What is reading, writing and talking good for in today's society?
What is reading, writing and talking good for in today’s modern society? Is it education, culture, prestige we seek, or simple self-edification – learning for learning’s sake? We live in a world of information, in a world of technology, and in a world of bureaucrats suppressing our individuality and creativity resulting in a “sense of powerlessness on the part of the average person.” (Miller 62 quoting Kaczynski). Yet, the American film industry, television, politicians, even the new genre of graphic novels incorporate the themes, ideas and stories from classical and canon literature. They fascinate our young people and our society in general. Miller refers to Amis’s Richard Tull and his work as being full of culture – “…work that is replete with veiled literary references…” (Miller 7) As teachers, we must instill the desire to learn and an appreciation of literature – irrespective of the genre, irrespective of the fact that is canon or not – in our students. If we do not, we commit the sin of denigrating the artist to the lowest level of society, namely the criminal and of “…assaulting the pieties…of reading and writing by showing artists to be indistinguishable from criminals.” (Miller 7)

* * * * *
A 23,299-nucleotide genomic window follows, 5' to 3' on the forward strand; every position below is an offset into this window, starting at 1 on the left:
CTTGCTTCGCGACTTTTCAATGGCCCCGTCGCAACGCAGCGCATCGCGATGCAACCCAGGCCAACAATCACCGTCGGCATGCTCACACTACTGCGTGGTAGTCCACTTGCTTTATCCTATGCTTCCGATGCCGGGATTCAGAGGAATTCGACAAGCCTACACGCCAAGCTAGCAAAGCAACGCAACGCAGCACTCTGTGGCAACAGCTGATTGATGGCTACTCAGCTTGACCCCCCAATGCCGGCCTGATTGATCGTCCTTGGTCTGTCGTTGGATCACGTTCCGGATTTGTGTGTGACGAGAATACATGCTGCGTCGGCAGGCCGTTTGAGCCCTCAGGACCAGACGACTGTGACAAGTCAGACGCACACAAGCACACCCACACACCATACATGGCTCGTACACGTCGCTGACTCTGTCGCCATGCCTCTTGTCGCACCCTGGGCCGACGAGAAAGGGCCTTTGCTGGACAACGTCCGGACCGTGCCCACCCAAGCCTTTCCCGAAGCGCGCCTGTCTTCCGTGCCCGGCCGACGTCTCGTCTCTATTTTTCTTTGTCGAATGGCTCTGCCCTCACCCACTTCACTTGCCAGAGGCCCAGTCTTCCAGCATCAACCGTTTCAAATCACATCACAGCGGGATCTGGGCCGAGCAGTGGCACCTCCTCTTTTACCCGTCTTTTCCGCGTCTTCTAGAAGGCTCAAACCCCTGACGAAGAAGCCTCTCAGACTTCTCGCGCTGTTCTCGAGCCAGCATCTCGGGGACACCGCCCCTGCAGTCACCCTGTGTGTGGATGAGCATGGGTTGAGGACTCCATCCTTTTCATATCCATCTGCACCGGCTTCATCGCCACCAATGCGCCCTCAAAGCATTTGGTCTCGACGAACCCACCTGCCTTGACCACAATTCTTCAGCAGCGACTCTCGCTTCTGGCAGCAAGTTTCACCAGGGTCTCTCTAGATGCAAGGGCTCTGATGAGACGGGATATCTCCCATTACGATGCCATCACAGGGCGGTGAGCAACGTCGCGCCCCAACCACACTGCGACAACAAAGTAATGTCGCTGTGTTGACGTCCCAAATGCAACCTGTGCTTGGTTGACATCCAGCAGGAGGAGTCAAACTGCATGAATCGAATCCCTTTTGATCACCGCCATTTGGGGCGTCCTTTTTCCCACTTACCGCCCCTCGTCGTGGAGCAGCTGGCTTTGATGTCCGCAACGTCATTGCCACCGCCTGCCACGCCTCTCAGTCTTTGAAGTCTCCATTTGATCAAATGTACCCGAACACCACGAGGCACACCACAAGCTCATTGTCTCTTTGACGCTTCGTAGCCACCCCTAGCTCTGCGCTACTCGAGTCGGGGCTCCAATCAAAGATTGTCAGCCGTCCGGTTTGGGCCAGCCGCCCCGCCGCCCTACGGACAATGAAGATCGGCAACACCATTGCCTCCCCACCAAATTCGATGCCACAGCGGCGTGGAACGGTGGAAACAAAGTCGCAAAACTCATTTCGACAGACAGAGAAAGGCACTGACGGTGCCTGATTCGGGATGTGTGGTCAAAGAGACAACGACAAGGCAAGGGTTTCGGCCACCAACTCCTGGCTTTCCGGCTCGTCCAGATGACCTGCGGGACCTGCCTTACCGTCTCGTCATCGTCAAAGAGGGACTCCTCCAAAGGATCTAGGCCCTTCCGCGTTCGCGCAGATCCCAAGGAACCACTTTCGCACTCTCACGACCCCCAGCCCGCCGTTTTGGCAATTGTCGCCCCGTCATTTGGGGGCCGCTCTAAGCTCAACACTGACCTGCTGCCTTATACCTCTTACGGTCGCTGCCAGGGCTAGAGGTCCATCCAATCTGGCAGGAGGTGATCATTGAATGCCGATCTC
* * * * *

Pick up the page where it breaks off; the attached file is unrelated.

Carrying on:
Jon Krakauer’s character Chris McCandless, in the novel, Into the Wild “…stands as evidence that there continue to be real readers who invest the activities of reading and writing with great significance…a reader who savors the words that others have produced, who seeks guidance from the printed page, who dreams of inhabiting the landscapes that his or her most-admired authors describe in such loving detail.” (Miller 11)
In his autobiography, Hunger of Memory, Richard Rodriguez states very simply, “It is education that has altered my live. Carried me far.” (Rodriguez 4) When he finally feels confident enough in his ability to speak English, Rodriguez raises his hand and volunteers to answer a question. He states, “That day, I moved very far from the disadvantaged child I had been only days earlier. The belief, the calming assurance that I belonged in public, had at last taken hold.” (Rodriguez 21) This is how we must get our students to feel – everyday, about education, about school, and about literature.